Treatment for Depression and Associated Disorders by Jared Wright
Treatment for depression and associated disorders is prescribed for over fifteen percent of the world’s population. All people at sometime in their life will suffer from the symptoms of depression. It can be brought on by any negative event and can last for a day or two, or last a life time.
If depression symptoms last for longer than two weeks, it is then deemed to be clinical in nature.
What is depression?
Depression is characterized by feelings of sadness, hopelessness, and feeling unworthy. You may feel fatigued, moody, and irritable as well.
The symptoms will vary from one person to another in both their appearance and their severity. This can make depression tough to diagnose.
– Agitated quite easily.
– Dramatic change in appetite, often with weight gain or loss.
– Concentration difficulties.
– Flat affect – no facial expressions.
– Extreme fatigue.
– Feel as if there is no hope.
– Feelings of worthlessness, self-hate, and inappropriate guilt.
– Withdrawal from life’s daily activities that were previously enjoyed.
– Consideration of Suicide as an option.
– Sleeping too much
Depression can also cause anger, delusions and hallucinations. Suicide becomes an alternative that is seriously considered as the best way to end the suffering.
It is important to try and pick up on the signals early with depression before they get out of hand and lead to suicide.
Antidepressant and antipsychotic medications are the usual treatment. Additionally, psychotherapeutic sessions with a licensed professional are also advised, to help the person cope with their feelings of hopelessness and helplessness.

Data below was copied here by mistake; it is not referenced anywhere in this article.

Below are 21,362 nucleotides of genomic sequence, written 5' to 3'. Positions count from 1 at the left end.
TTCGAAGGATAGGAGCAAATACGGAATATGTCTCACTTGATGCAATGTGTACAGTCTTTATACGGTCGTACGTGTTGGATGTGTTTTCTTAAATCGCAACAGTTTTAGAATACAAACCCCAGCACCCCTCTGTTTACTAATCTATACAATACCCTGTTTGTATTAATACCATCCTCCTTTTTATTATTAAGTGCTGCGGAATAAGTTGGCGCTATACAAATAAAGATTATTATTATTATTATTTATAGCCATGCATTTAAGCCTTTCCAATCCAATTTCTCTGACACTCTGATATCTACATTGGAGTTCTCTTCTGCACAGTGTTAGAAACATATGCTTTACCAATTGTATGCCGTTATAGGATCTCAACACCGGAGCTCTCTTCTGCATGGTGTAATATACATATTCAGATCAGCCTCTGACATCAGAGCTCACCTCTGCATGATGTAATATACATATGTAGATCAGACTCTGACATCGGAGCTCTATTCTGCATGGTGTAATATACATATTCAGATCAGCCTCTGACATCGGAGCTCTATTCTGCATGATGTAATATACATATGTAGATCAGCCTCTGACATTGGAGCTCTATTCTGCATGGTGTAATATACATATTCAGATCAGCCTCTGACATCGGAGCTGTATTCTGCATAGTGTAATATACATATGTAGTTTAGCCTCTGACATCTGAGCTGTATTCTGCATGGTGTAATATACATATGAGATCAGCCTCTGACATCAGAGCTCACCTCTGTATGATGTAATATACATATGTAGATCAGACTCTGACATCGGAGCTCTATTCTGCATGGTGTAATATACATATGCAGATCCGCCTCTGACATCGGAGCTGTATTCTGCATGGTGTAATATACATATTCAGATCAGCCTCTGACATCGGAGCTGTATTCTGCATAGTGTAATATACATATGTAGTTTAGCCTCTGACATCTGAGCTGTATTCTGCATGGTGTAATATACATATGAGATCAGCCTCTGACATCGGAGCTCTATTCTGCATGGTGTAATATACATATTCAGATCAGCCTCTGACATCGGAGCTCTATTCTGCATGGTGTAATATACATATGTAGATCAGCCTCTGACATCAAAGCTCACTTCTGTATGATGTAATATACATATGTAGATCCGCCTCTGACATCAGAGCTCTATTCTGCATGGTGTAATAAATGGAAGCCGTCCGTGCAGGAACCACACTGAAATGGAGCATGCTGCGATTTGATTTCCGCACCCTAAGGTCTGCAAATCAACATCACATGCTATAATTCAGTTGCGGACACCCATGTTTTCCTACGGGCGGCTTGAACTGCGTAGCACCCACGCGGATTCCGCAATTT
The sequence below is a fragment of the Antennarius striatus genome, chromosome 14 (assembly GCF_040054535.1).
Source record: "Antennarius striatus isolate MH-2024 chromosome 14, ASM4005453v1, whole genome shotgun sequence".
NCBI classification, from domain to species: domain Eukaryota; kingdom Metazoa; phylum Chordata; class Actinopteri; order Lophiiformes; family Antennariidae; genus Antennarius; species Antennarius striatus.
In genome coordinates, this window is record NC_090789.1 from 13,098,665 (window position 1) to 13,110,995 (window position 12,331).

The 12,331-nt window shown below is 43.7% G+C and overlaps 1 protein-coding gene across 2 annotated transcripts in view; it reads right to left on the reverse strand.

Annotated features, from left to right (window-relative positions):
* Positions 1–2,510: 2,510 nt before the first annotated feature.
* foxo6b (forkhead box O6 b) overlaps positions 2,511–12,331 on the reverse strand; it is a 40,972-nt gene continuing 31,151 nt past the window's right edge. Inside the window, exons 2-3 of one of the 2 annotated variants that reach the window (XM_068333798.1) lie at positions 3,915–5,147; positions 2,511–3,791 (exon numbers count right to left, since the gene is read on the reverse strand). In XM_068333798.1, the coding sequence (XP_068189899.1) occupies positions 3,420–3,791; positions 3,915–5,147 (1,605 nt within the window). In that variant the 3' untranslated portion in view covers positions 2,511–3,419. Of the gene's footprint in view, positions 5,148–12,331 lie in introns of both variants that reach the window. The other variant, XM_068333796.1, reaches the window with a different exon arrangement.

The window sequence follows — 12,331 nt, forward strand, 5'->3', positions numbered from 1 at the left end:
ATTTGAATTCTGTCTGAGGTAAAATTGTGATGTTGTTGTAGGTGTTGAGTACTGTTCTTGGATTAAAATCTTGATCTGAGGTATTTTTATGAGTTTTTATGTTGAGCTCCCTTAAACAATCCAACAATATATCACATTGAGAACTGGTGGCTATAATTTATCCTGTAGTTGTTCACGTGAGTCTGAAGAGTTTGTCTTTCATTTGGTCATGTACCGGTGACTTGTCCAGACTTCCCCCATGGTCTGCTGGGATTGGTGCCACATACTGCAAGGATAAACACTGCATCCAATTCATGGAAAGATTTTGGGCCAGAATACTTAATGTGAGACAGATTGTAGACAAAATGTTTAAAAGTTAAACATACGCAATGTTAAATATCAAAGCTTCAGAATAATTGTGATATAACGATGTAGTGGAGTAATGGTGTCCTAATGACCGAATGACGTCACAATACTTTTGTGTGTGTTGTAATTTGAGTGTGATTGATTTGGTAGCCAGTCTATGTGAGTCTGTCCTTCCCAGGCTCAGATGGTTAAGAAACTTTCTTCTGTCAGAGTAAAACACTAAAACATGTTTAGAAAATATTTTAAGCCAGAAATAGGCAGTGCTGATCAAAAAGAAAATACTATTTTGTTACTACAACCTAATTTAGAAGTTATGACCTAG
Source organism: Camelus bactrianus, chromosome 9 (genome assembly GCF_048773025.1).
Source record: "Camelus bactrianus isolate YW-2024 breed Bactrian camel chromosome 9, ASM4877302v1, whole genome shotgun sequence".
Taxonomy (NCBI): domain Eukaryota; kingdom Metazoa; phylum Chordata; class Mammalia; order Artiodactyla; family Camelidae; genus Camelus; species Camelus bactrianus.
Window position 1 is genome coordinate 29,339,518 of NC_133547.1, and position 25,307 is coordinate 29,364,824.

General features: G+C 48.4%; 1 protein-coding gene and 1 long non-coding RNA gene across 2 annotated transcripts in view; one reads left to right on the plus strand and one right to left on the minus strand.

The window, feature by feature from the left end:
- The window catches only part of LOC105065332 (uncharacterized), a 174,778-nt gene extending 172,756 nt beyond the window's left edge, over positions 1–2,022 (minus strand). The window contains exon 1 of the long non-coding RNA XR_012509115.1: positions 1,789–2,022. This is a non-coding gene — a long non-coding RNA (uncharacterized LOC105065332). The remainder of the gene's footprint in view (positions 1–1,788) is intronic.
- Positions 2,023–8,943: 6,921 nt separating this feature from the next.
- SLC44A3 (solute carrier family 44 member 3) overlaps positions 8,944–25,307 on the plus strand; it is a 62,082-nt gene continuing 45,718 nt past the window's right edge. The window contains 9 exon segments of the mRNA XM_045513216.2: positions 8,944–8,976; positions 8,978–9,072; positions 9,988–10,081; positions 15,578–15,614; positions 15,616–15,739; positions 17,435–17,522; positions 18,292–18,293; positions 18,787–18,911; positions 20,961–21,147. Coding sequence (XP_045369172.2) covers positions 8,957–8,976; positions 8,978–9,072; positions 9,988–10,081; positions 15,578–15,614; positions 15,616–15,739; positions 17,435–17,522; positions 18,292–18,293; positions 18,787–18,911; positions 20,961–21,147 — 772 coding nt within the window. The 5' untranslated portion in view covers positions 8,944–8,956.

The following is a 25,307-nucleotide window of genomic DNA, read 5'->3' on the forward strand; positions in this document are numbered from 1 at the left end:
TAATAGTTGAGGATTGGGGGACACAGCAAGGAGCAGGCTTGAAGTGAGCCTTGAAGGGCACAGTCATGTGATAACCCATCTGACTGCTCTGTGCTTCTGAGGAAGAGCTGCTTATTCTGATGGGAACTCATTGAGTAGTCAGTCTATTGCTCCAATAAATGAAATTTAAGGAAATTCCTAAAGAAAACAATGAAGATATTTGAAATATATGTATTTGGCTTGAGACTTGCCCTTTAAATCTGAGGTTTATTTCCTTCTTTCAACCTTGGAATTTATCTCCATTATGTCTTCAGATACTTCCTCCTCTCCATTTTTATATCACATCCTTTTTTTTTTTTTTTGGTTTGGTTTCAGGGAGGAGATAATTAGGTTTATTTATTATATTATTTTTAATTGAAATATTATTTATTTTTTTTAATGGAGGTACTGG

The greatest benefit to the patient is derived when medications are combined with sessions with a psychotherapist, psychiatrist, or psychologist.
Not all medications work for all people. Antidepressants have a high risk of suicidal behavior in people between the ages of 18 and 24 years of age. Therefore, caution must be exercised when prescribing these medications.
Tricyclic antidepressants, Monoamine oxidase inhibitors, selective serotonin re-uptake inhibitors (SSRIs)
Lithium and thyroid medications may be necessary to supplement antidepressants, as they increase the actions of antidepressants. Psychological symptoms, such as delusions or hallucinations are treated with antipsychotic medication, such as quetiapine, which has been approved for depression and bipolar disorder.
if a patient is not responding well to these treatments they may undergo Electroconvulsive Therapy (ECT). This helps lift the mood where the depression is severe.
Transcranial magnetic stimulation (TMS), acts to modify brain function. It resembles ECT, but without the side effects. Light therapy administered during winter month when there is less sunlight can help to alleviate symptoms of depression.
If you are having symptoms of depression and have not notified your doctor, or if you have been diagnosed and your medication does not appear to be working, contact your health care provider.
It may be that you need a dosage adjustment to your medication. It could take several dosage adjustments to get the dosage amount that is just right for you.
Jared Wright is the marketing manager of Clivir.com – the free learning community site. You can learn more about depression issues such as manic depression symptoms and printable beck depression inventory by clicking the links.
Article Source: http://www.earticlesonline.com/Article/Treatment-for-Depression-and-Associated-Disorders/715377